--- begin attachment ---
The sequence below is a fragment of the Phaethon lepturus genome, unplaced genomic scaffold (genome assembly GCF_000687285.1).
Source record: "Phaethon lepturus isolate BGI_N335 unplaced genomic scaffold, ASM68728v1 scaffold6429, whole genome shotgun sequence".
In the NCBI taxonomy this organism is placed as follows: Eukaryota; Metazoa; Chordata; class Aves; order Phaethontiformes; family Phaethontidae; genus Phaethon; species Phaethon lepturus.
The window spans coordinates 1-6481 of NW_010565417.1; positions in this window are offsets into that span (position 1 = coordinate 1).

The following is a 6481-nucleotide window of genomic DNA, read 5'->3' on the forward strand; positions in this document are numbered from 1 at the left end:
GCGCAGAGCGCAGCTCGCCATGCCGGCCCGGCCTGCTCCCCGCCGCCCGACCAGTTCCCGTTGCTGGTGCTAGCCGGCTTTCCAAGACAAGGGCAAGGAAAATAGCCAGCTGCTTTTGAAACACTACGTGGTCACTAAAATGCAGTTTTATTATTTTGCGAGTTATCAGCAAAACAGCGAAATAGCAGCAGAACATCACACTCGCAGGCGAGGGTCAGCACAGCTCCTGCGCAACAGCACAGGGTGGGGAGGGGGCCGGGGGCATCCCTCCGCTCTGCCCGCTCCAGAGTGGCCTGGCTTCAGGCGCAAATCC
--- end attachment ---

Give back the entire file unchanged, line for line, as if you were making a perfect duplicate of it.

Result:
The sequence below is a fragment of the Phaethon lepturus genome, unplaced genomic scaffold (genome assembly GCF_000687285.1).
Source record: "Phaethon lepturus isolate BGI_N335 unplaced genomic scaffold, ASM68728v1 scaffold6429, whole genome shotgun sequence".
In the NCBI taxonomy this organism is placed as follows: Eukaryota; Metazoa; Chordata; class Aves; order Phaethontiformes; family Phaethontidae; genus Phaethon; species Phaethon lepturus.
The window spans coordinates 1-6481 of NW_010565417.1; positions in this window are offsets into that span (position 1 = coordinate 1).

The following is a 6481-nucleotide window of genomic DNA, read 5'->3' on the forward strand; positions in this document are numbered from 1 at the left end:
GCGCAGAGCGCAGCTCGCCATGCCGGCCCGGCCTGCTCCCCGCCGCCCGACCAGTTCCCGTTGCTGGTGCTAGCCGGCTTTCCAAGACAAGGGCAAGGAAAATAGCCAGCTGCTTTTGAAACACTACGTGGTCACTAAAATGCAGTTTTATTATTTTGCGAGTTATCAGCAAAACAGCGAAATAGCAGCAGAACATCACACTCGCAGGCGAGGGTCAGCACAGCTCCTGCGCAACAGCACAGGGTGGGGAGGGGGCCGGGGGCATCCCTCCGCTCTGCCCGCTCCAGAGTGGCCTGGCTTCAGGCGCAAATCC